In our new series, The Sound of: Europe, we explore the continent’s best and most underrated music scenes by interviewing local experts and featuring playlists sure to tickle the wanderlust of anyone with two ears and a passion for travelling. 

Frankfurt might be one of Germany’s most underrated music scenes. Give this playlist a listen to find out why.

Frankfurt might have gained a reputation as one of Europe’s top economic hubs, but there’s much more to this illustrious city than skyscrapers and business lunches. In fact, this German metropolis constitutes a virtual cornucopia of fine arts, gothic architecture and historical sights, all of which have inspired one of the country’s most underrated music scenes.

From synth-laced dance anthems and melancholic electronica to folksy punk and smooth pop ballads, Frankfurt’s given birth to both international hits and local gems over the years. While Berlin and Munich might boast larger, more globally acknowledged scenes, Frankfurt’s smaller roster of bands constitute an equally exciting slice of German music history.

Frankfurt basically set the stage for the beginning of techno and club music

But don’t take our word for it. Instead ask Wolfgang Weyand, president of the organisation for the region’s music managers, CLUK: Frankfurt basically set the stage for the beginning of techno and club music back in the late 80’s and early 90’s. We had big clubs, huge labels and all that sort,” says Weyand and adds, That’s the legacy of Frankfurt – one we still benefit from today.”

The Secluded   Bridge
Frankfurt band, The Secluded, are heavily inspired by the likes of Muse, Radiohead and Coldplay. Photo by Hazeface.

However, the heydays of Frankfurt techno are now long gone. According to Weyand, local musicians have been struggling for the last decade: These days, the situation has changed completely. Ten years ago, the last big label, Sony Music, left for Berlin, and even today, the few, small labels left generally go to Berlin, Munich or Hamburg, when they’re looking to invest in a new artist.”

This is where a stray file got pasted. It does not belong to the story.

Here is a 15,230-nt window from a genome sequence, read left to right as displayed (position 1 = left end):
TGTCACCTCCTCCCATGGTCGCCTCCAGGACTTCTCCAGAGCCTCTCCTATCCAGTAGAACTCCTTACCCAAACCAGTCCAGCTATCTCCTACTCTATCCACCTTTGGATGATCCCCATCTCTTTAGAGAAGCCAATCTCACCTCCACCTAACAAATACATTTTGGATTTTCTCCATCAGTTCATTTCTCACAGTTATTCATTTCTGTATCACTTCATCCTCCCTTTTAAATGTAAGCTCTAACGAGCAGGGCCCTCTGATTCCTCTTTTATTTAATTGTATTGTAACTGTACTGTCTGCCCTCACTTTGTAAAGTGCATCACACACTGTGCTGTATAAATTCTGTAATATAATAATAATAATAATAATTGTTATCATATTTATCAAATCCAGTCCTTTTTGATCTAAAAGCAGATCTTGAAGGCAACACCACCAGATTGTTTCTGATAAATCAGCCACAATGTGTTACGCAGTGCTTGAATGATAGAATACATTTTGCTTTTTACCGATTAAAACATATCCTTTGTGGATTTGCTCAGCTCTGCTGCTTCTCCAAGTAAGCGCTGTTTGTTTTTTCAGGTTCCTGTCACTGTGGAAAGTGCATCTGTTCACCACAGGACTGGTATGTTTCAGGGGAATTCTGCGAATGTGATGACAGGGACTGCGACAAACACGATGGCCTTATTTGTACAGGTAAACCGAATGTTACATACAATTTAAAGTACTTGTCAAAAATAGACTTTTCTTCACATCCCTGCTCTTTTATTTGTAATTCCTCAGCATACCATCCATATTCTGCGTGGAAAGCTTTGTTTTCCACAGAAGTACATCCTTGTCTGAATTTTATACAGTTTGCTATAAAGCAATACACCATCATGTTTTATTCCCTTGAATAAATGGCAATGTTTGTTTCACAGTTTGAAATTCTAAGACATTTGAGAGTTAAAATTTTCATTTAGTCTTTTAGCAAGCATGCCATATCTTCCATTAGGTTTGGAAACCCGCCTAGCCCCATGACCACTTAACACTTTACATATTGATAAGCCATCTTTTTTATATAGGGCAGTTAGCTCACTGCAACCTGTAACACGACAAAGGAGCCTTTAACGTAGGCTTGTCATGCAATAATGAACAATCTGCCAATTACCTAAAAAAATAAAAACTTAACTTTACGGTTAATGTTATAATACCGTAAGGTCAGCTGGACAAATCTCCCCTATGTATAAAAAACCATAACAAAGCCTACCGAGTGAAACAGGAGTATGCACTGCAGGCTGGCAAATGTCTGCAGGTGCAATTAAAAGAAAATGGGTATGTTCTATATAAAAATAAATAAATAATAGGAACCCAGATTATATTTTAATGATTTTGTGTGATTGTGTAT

This development seems puzzling when you consider Frankfurt’s thriving videogame and film industries – both of which employ talented music producers. Add to that the city’s general prosperity and central location in Germany, and it seems Frankfurt has all the prerequisites for becoming a hub of music production. Frankfurt should be an amazing place to make music – there are just so many possibilities here,” Weyand says.

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Strassenjungs might be from the 80’s, but these punk-rockers are still going strong. Photo by Stefan Brending.

Yet despite being overshadowed by Munich and Berlin, Frankfurt has still managed to carve out its own interesting niche in music history. This is thanks to music by disco group Arabesque, rock band Strassenjungs and many more. Today, only a handful of local artist carry on the city’s legacy. Take local hitmaker Namika, lauded songstress Sabrina Setlur or Moses Pelham, rapper turned one of Frankfurt’s most influential producers and founder of label 3P. All in all, the developments in Frankfurt’s music scene has certainly forced a focus on quality over quantity, which might prove a blessing in disguise down the road should the scene eventually flourish.

There certainly seems to be fertile grounds for the city’s music scene to reclaim the glory of days past, but whether Frankfurt will realise its musical potential any time soon remains to be seen.

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Cover photo: Namika, one of Frankfurt’s biggest names these days. Photo by Stefan Brending.

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